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University Geosciences Program Expands to Texas High Schools

A project whose aim is to promote diversity in the geosciences is expanding into Texas high schools.

The DIG Texas program has received federal funding to bring its activities to the high school level. DIG Texas is a statewide, multi-institutional effort — led by Texas A&M University and the University of Texas at Austin — whose aim is to increase diversity in geosciences and to give teachers in Texas training and resources to teach geosciences more effectively.

Under the DIG Texas Blueprint project, DIG Texas scientists will work with a limited number of high school teachers to develop geosciences curricula that will eventually be shared statewide. These curricula are standards-based and will consist of five to six "online course road maps, or blueprints, for use in high school Earth and Space Science classes," according to information released this week by TAMU's news service.

In addition, one of the aims of the project is to "develop new directions in recruitment and retention, especially from under-represented groups such as those at the graduate level," said TAMU project lead Eric Riggs in a prepared statement. Riggs is assistant dean for diversity and graduate student recruitment and development and research associate professor in geosciences at TAMU. "The regional campuses often have a more diverse student body than the flagship campuses, but the main campuses often have more resources and research opportunities. By joining forces in the DIG Texas network, we maximize the benefit to students and faculty alike and improve educational opportunities."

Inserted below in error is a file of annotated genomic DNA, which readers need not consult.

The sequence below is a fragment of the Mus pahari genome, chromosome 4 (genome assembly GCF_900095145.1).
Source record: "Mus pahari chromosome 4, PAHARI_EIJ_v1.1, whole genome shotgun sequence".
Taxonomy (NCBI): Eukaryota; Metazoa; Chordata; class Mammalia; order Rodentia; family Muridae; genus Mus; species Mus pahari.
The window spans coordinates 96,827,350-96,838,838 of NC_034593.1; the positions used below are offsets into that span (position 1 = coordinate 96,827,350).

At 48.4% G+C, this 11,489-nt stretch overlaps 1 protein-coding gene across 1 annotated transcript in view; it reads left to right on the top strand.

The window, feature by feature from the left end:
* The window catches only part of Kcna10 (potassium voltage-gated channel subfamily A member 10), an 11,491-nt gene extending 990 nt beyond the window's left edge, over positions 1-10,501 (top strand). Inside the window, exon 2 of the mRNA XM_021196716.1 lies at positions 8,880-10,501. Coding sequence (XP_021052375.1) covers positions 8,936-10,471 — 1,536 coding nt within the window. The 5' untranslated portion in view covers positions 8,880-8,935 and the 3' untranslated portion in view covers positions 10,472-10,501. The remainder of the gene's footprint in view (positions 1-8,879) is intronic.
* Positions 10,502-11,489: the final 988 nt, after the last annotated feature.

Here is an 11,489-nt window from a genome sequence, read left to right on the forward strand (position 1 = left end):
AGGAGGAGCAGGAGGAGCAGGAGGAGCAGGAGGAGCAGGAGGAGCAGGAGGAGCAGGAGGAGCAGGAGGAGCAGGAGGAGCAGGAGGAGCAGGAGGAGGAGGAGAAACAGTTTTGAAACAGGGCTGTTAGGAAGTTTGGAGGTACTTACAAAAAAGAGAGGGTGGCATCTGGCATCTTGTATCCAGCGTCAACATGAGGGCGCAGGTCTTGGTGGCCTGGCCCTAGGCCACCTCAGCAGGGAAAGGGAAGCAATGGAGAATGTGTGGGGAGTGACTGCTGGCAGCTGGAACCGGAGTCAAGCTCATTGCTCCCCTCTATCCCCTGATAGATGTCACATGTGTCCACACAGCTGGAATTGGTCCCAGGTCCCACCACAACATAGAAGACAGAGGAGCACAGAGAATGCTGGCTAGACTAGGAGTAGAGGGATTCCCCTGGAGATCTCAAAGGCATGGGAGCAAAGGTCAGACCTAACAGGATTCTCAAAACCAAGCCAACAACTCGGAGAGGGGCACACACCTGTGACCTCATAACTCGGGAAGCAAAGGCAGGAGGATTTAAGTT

The project was made possible through three grants from the National Science Foundation totaling about $432,000.

Aside from TAMU and UT Austin, DIG Texas hub member institutions include Lamar University, Department of Earth and Space Sciences; Stephen F. Austin State University, Department of Geology; Texas A&M International University, College of Arts and Sciences; Texas Tech University, Department of Geosciences; University of Texas at Arlington, Department of Earth and Environmental Sciences; University of Texas at Brownsville, Chemistry and Environmental Sciences Department; University of Texas at El Paso, Department of Geological Sciences; Trinity University, Department of Geosciences; and University of Houston, Department of Earth and Atmospheric Science.

Additional details can be found on the DIG Texas Blueprints site.

About the Author

David Nagel is the executive producer for 1105 Media's online K-12 and higher education publications and electronic newsletters. He can be reached at dnagel@1105media.com. He can now be followed on Twitter at http://twitter.com/THEJournalDave (K-12) or http://twitter.com/CampusTechDave (higher education). You can also connect with him on LinkedIn at http://www.linkedin.com/profile/view?id=10390192.

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